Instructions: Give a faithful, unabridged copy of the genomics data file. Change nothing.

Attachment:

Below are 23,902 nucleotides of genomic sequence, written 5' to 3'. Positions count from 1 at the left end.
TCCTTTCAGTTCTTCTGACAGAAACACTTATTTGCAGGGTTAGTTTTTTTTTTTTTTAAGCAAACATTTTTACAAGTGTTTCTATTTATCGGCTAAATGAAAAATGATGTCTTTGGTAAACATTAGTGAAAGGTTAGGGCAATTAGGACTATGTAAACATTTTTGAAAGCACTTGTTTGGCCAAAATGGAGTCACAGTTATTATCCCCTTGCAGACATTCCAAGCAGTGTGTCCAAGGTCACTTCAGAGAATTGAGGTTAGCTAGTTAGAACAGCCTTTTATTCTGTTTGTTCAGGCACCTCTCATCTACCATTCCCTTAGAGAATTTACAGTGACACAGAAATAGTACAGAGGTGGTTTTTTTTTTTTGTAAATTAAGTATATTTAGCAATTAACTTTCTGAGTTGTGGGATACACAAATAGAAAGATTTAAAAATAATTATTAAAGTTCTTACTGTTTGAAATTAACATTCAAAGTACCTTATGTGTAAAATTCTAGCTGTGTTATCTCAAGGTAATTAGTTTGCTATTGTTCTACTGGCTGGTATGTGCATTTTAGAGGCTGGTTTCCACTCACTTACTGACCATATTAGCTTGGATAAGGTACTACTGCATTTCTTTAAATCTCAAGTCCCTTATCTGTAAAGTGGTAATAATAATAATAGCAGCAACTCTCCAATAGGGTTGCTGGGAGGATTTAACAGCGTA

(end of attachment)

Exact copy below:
Below are 23,902 nucleotides of genomic sequence, written 5' to 3'. Positions count from 1 at the left end.
TCCTTTCAGTTCTTCTGACAGAAACACTTATTTGCAGGGTTAGTTTTTTTTTTTTTTAAGCAAACATTTTTACAAGTGTTTCTATTTATCGGCTAAATGAAAAATGATGTCTTTGGTAAACATTAGTGAAAGGTTAGGGCAATTAGGACTATGTAAACATTTTTGAAAGCACTTGTTTGGCCAAAATGGAGTCACAGTTATTATCCCCTTGCAGACATTCCAAGCAGTGTGTCCAAGGTCACTTCAGAGAATTGAGGTTAGCTAGTTAGAACAGCCTTTTATTCTGTTTGTTCAGGCACCTCTCATCTACCATTCCCTTAGAGAATTTACAGTGACACAGAAATAGTACAGAGGTGGTTTTTTTTTTTTGTAAATTAAGTATATTTAGCAATTAACTTTCTGAGTTGTGGGATACACAAATAGAAAGATTTAAAAATAATTATTAAAGTTCTTACTGTTTGAAATTAACATTCAAAGTACCTTATGTGTAAAATTCTAGCTGTGTTATCTCAAGGTAATTAGTTTGCTATTGTTCTACTGGCTGGTATGTGCATTTTAGAGGCTGGTTTCCACTCACTTACTGACCATATTAGCTTGGATAAGGTACTACTGCATTTCTTTAAATCTCAAGTCCCTTATCTGTAAAGTGGTAATAATAATAATAGCAGCAACTCTCCAATAGGGTTGCTGGGAGGATTTAACAGCGTA